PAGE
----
From the first chapter of Robert Jordan's *The Eye of the World,* the motive of the quest is clear: to save masculinity and, hence, all life. When masculinity is tainted and corrupted, all life suffers, and it must be redeemed if life will continue in the Light. Jordan does a great job highlighting a point that we continue to struggle with into the 21st century: this belief that masculinity must be unadulturated, straightforward, clean and clear...or else.
Sanshiro by Natsume Soseki is a novel about Japanese masculinity in which Sanshiro, our hero, comes to terms with his role as a college-educated man from the country. Sanshiro is a Modern(ist) hero who develops a heightened sense of self-consciousness as a result of the industrialized and urbane environment of higher education in the city, a confusing confrontation with "unintelligible" Western literary artifacts that seem important in Japanese education, and from his indomitable fear of women.
Woman is almost wholly missing from the Romantic confrontation with the arctic. Where she tries to enter, she is silenced, ineffective. But in this Victorian landscape we witness some permeability in which saving the tainted man is possible through, of course, the sweet truth of a pure, angelic woman. But here, the artic, Dante-esque devil meets his foil and one soul has been saved. The heroic act occurs within the domestic sphere in the safety of the English shrubbery.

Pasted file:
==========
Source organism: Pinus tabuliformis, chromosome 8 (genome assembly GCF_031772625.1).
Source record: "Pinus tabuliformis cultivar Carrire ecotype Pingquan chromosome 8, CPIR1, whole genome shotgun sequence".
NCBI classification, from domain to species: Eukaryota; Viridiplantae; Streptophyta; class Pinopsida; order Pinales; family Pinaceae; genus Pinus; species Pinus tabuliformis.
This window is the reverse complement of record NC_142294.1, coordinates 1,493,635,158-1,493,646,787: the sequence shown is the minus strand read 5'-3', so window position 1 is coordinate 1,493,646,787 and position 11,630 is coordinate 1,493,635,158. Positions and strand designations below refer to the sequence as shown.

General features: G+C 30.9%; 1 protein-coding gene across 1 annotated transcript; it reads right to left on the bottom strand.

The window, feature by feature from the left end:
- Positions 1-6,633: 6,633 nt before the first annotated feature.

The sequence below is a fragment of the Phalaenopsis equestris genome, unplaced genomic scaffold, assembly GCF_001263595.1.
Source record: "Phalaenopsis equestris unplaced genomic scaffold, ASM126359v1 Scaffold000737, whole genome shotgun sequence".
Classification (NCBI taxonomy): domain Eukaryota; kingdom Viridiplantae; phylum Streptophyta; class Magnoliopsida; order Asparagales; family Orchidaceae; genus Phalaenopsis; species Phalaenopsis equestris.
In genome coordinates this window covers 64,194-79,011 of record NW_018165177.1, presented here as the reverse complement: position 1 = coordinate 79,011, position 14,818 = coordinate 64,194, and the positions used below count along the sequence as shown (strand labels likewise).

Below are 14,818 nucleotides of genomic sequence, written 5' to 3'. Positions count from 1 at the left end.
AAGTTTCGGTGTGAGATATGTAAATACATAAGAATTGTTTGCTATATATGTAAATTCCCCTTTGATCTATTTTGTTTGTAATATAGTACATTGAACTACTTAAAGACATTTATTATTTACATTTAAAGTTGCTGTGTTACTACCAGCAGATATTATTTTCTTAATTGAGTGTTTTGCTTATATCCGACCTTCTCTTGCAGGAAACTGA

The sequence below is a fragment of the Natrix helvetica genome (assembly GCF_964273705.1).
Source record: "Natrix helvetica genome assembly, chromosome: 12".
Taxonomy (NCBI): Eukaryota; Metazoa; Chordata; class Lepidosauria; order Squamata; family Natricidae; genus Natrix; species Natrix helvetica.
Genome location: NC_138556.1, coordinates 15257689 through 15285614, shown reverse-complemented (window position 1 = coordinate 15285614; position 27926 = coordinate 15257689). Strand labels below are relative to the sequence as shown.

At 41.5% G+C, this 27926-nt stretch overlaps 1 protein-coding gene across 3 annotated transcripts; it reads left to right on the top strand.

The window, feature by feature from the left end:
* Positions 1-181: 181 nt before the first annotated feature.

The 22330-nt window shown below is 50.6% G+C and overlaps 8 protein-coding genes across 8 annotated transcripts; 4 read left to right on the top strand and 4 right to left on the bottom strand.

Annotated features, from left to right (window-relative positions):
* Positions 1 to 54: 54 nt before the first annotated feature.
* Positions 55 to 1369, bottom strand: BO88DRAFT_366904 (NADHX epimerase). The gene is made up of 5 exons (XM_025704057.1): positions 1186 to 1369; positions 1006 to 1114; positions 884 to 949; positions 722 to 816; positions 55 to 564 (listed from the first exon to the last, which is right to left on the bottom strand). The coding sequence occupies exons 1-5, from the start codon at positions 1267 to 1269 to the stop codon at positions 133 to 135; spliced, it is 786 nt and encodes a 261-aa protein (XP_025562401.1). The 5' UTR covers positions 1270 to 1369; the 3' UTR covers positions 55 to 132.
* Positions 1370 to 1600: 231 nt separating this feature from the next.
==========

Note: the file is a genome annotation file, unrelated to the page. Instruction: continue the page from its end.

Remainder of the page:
In Ballard's The Drought, Ransom is faced with two options: submit to femininity or become a shadow. He apparently makes the right decision for the future of humanity. There are, evidently, worse fates than becoming nothing. A man might become womanly. What Ballard has done is found a way to avert what we gender theorists would call the real apocalypse.
At the close of Can you Forgive Her? readers are asked to follow suit and forgive Vavasor -- easily -- for what she has done. As a reader in the 21st century I could really care less about her jilting Grey; I once jilted a lover. What I struggle to forgive in Vavasor is her insistence that she can never want to forgive herself.
This month I read four novels that seemed to be connected to each other through the trope of fantastical misogyny: Nabokov's Lolita, Thompson's The Nothing Man, Ellis's American Psycho, and Hamsun's Hunger(ok, this novel isn't quite 20th century --1890 -- but is considered an important landmark novel that inspired 20th century fiction). In each of the these texts the hero's actions are propelled forward through his obsessively imagining the physical abuse of the women around him.
Fanny Hill, Memoirs of a Woman of Pleasure could be the anthem novel for the early twentieth-century movement inspired by Filippo Marinetti except Cleland’s work predates Futurism by nearly two centuries. Taken out of historical context, Cleland and Marinetti seem contemporaries in their metaphysical treatment of pleasure and pain